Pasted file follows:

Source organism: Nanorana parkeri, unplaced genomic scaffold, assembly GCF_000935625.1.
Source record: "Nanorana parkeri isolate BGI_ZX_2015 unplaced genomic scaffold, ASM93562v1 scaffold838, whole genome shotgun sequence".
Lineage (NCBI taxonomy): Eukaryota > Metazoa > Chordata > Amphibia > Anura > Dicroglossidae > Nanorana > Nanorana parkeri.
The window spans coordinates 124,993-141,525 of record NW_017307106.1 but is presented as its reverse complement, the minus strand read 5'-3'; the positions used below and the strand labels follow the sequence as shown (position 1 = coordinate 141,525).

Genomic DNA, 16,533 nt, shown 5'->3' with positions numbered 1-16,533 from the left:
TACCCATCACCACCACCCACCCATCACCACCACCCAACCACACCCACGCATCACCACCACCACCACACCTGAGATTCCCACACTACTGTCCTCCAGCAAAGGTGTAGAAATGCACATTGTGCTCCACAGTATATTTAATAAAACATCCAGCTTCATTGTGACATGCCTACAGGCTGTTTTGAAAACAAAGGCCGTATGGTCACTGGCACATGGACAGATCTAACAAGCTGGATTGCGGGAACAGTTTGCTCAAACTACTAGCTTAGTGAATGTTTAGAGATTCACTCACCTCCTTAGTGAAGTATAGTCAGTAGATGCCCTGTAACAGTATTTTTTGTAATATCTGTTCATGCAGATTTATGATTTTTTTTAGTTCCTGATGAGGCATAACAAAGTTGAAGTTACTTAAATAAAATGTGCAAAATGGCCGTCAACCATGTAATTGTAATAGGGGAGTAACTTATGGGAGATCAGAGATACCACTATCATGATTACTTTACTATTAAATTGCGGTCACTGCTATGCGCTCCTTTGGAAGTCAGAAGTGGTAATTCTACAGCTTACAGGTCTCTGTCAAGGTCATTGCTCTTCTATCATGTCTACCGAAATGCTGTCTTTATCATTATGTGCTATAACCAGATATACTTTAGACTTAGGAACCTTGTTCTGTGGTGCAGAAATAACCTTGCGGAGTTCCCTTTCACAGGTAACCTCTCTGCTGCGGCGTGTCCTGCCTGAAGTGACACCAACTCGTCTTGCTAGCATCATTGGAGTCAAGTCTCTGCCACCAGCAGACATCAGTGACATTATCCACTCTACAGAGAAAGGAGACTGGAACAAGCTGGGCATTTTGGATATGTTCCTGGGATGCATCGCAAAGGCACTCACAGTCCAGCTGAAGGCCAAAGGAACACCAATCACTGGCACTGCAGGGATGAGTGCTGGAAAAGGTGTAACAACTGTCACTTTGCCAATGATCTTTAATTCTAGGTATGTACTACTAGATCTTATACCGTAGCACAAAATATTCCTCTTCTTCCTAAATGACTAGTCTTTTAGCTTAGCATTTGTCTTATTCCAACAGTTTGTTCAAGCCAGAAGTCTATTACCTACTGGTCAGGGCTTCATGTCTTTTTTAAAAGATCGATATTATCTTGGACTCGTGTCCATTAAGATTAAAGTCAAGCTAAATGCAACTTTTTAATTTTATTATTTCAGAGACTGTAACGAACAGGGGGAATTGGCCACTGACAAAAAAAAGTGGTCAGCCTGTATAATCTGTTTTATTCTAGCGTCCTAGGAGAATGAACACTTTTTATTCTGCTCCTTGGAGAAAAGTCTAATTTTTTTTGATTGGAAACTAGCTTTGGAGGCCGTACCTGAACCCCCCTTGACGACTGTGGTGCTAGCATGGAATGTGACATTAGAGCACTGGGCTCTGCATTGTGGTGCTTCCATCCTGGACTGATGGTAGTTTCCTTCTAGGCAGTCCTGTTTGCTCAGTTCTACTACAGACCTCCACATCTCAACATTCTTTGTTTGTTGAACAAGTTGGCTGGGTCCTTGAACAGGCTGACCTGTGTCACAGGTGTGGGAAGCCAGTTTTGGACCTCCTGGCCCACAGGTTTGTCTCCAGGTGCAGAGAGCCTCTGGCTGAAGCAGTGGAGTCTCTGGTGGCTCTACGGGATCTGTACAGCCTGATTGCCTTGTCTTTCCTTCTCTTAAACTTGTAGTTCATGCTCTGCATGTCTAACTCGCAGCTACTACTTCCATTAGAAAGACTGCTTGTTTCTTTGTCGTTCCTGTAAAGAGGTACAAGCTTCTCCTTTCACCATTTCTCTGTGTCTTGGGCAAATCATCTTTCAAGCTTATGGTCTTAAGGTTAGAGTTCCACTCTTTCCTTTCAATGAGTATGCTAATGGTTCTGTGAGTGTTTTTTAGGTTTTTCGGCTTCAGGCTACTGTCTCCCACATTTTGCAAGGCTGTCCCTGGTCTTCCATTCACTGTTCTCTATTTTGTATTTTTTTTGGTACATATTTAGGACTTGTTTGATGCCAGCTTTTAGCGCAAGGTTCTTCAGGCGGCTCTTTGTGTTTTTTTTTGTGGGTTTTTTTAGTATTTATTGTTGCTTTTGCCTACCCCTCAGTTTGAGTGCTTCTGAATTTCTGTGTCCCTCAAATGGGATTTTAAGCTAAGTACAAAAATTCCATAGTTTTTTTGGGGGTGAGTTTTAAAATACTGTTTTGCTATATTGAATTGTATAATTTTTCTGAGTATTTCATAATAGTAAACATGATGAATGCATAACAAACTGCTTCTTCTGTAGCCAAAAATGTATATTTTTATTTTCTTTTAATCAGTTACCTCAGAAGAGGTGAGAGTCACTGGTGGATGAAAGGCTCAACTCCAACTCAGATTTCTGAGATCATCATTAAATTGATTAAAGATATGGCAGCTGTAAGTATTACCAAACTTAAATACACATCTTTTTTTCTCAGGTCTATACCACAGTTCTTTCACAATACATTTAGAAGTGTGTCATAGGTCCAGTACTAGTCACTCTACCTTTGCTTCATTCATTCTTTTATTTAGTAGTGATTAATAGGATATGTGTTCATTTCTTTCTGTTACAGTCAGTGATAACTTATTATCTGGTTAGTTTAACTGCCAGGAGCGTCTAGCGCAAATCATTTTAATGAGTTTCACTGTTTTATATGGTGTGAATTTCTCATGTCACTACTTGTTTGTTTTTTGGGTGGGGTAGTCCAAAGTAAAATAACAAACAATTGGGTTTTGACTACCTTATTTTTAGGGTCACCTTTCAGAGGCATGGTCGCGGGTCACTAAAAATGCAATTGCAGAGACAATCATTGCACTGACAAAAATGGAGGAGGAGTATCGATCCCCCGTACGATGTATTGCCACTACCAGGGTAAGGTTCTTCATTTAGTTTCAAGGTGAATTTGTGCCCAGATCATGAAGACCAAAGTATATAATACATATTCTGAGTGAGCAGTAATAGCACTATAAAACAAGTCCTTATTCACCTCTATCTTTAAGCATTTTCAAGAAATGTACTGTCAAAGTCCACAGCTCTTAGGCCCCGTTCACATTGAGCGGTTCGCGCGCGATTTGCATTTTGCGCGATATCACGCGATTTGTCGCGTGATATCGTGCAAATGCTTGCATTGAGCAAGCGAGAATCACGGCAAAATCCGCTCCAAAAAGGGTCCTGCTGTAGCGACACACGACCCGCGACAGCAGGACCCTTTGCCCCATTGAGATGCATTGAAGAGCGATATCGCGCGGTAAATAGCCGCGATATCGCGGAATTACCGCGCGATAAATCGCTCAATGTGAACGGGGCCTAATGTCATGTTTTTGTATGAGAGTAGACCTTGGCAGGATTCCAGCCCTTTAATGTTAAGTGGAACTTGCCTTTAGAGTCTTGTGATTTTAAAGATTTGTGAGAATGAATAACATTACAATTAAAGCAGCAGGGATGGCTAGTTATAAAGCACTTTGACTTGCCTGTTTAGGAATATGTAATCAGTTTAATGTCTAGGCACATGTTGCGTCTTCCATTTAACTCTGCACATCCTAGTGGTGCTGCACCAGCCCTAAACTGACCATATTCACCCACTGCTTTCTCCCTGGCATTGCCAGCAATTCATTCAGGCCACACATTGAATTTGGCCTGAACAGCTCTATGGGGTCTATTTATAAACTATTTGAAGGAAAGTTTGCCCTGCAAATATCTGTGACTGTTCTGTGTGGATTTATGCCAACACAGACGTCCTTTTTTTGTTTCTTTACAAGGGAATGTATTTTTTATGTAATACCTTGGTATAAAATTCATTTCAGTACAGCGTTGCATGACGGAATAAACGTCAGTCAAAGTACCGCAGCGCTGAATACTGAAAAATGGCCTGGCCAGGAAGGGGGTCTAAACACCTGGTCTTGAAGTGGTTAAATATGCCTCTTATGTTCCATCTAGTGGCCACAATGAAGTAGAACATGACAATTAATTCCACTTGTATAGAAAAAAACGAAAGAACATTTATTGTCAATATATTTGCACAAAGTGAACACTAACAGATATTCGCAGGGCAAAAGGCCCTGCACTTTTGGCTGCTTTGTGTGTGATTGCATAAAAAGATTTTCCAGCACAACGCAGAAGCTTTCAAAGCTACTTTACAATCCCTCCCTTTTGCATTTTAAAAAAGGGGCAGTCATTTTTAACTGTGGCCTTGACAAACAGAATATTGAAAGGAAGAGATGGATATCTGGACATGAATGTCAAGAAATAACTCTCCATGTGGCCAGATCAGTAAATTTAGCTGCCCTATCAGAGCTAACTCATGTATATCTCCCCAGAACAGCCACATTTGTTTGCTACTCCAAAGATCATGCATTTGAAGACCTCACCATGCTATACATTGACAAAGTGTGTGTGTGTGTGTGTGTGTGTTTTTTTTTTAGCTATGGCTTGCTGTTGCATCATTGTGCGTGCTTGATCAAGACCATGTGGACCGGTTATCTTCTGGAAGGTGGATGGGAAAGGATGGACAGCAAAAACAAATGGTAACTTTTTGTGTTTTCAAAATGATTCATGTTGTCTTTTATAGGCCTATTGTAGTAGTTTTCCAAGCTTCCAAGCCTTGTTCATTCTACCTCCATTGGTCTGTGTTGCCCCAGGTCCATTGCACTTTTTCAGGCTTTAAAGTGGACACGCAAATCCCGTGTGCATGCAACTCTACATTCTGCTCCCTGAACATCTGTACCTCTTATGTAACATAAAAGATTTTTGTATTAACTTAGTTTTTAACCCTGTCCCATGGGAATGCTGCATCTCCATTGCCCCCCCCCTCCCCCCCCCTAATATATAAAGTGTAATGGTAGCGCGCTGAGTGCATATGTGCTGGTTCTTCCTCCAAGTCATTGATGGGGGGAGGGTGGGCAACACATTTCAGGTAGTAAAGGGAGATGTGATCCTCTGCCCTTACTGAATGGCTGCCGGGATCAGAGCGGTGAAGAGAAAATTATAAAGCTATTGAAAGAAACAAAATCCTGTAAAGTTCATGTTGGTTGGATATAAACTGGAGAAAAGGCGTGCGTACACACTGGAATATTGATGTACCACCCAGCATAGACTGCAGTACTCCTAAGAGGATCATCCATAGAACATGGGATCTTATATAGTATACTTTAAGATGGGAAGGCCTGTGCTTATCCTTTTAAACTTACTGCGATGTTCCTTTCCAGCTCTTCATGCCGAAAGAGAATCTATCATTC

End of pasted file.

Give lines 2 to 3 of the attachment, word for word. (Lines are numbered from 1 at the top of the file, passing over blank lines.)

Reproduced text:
Source record: "Nanorana parkeri isolate BGI_ZX_2015 unplaced genomic scaffold, ASM93562v1 scaffold838, whole genome shotgun sequence".
Lineage (NCBI taxonomy): Eukaryota > Metazoa > Chordata > Amphibia > Anura > Dicroglossidae > Nanorana > Nanorana parkeri.